Penguin Books, combined edition, 1992



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* Robert Graves - Penthesileia


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Penthesileia, dead of profuse wounds,
Was despoiled of her arms by Prince Achilles
Who, for love of that fierce white naked corpse,
Necrophily on her committed
In the public view.

Some gasped, some groaned, some bawled their indignation,
Achilles nothing cared, distraught by grief,
But suddenly caught Thersites’ obscene snigger
And with one vengeful buffet to the jaw
Dashed out his life.

This was a fury few might understand,
Yet Penthesileia, hailed by Prince Achilles
On the Elysian plain, pauses to thank him
For avenging her insulted womanhood
With sacrifice.

From: Robert Graves - Selected Poems
edited by Michael Longley






Death of Penthesilea

In the Pseudo-Apollodorus Epitome of the Bibliotheke[6] she is said to have been killed by Achilles, "who fell in love with the Amazon after her death and slew Thersites for jeering at him". The common interpretation of this has been that Achilles was romantically enamored of Penthesilea[7] (a view that appears to be supported by Pausanias, who noted that the throne of Zeus at Olympia bore Panaenus' painted image of the dying Penthesilea being supported by Achilles).[8] Twelfth-century Byzantine scholar Eustathius of Thessalonica postulated a more brutal and literalist reading of the term loved, however, maintaining that Achilles actually committed an act of necrophilia on her corpse as a final insult to her.[9]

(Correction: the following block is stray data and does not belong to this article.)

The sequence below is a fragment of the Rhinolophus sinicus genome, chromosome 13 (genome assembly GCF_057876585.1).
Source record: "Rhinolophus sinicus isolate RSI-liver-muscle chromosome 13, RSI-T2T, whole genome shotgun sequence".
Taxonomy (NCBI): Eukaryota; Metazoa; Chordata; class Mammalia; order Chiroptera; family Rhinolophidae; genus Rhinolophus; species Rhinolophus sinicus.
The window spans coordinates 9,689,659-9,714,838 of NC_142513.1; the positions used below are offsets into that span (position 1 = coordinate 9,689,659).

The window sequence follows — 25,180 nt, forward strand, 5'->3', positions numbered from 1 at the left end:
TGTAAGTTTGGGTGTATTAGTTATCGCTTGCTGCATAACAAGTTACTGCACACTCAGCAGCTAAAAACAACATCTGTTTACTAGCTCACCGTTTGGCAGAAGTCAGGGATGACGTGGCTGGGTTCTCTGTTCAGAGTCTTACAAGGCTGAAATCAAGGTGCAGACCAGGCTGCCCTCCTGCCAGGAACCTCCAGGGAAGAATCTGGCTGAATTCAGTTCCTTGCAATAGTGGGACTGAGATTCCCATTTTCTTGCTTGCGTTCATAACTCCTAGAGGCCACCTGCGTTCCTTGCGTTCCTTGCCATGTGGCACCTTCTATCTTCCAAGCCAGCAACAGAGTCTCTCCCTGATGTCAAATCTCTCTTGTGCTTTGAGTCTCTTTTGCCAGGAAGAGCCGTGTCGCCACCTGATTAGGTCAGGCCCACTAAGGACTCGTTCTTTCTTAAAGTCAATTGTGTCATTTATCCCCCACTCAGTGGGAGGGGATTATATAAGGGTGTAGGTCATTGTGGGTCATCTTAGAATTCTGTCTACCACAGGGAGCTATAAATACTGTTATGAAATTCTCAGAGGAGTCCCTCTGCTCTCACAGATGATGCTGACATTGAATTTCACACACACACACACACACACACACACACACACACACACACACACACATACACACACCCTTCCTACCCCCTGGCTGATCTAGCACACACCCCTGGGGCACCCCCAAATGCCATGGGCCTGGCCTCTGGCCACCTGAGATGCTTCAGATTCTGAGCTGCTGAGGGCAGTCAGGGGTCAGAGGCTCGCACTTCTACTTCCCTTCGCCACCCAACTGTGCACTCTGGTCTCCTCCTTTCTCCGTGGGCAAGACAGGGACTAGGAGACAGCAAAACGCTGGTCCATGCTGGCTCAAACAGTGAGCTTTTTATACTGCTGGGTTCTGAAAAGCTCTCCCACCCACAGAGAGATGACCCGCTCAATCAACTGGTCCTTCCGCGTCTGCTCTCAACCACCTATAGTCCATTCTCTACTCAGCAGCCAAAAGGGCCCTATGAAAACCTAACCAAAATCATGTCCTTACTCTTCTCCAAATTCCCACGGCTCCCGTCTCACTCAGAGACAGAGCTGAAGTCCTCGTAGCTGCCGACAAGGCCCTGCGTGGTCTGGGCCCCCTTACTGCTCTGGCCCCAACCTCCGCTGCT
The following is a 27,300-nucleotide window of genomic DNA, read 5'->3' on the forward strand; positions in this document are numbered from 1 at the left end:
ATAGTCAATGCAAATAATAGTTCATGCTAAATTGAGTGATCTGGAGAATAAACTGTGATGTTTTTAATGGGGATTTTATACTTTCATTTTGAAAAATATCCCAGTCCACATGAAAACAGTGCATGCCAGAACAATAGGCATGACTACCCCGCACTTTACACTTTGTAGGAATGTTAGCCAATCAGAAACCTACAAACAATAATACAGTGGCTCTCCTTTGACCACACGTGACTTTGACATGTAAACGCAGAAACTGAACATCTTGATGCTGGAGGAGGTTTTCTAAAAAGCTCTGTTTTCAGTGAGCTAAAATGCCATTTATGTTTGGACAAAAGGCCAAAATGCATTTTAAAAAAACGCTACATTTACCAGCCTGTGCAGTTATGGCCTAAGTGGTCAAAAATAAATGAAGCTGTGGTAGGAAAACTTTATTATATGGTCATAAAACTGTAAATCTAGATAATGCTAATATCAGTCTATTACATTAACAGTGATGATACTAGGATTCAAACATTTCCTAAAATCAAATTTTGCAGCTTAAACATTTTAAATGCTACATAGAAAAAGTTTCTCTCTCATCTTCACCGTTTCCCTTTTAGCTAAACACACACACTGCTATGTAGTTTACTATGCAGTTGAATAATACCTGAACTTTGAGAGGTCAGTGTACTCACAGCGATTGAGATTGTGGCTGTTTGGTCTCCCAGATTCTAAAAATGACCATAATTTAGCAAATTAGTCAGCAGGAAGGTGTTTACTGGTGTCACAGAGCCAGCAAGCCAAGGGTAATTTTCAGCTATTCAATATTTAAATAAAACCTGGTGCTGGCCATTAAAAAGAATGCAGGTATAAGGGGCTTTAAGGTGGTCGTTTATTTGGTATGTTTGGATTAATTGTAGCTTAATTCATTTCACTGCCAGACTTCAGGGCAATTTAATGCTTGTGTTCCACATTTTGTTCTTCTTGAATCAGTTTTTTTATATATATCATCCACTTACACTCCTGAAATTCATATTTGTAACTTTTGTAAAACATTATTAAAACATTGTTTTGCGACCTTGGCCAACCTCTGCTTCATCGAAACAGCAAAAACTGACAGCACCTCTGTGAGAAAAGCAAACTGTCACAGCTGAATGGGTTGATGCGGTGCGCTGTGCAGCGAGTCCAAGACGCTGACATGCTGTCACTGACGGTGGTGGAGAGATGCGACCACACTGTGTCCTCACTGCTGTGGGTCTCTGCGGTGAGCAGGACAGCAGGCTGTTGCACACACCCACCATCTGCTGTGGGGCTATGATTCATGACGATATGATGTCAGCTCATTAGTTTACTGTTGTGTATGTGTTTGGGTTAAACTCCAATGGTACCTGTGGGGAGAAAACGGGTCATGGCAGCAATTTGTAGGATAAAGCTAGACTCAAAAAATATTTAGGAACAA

The Greek Thersites mockingly jeered at Achilles's treatment of Penthesilea's body, whereupon Achilles killed him. "When the roughneck was at last killed by Achilles, for mocking the hero's lament over the death of the Amazon queen Penthesilea, a sacred feud was fought for Thersites' sake":[10] Thersites' cousin Diomedes, enraged at Achilles' action, harnessed Penthesilea's corpse behind his chariot, dragged it and cast it into the Scamander, whence, however, it was retrieved and given decent burial, whether by Achilles or by the Trojans is not known from our fragmentary sources.[11]


Robert Graves on Penthesilea

In Robert Graves' homonymous poem, Penthesilea is "despoiled of her arms by Prince Achilles". Yet, Achilles slays Thersites for his disrespect towards Penthesilea.
A different tradition, attested in a lost poem of Stesichorus[12] makes Penthesilea the slayer of Hector, seen as a son of Apollo.



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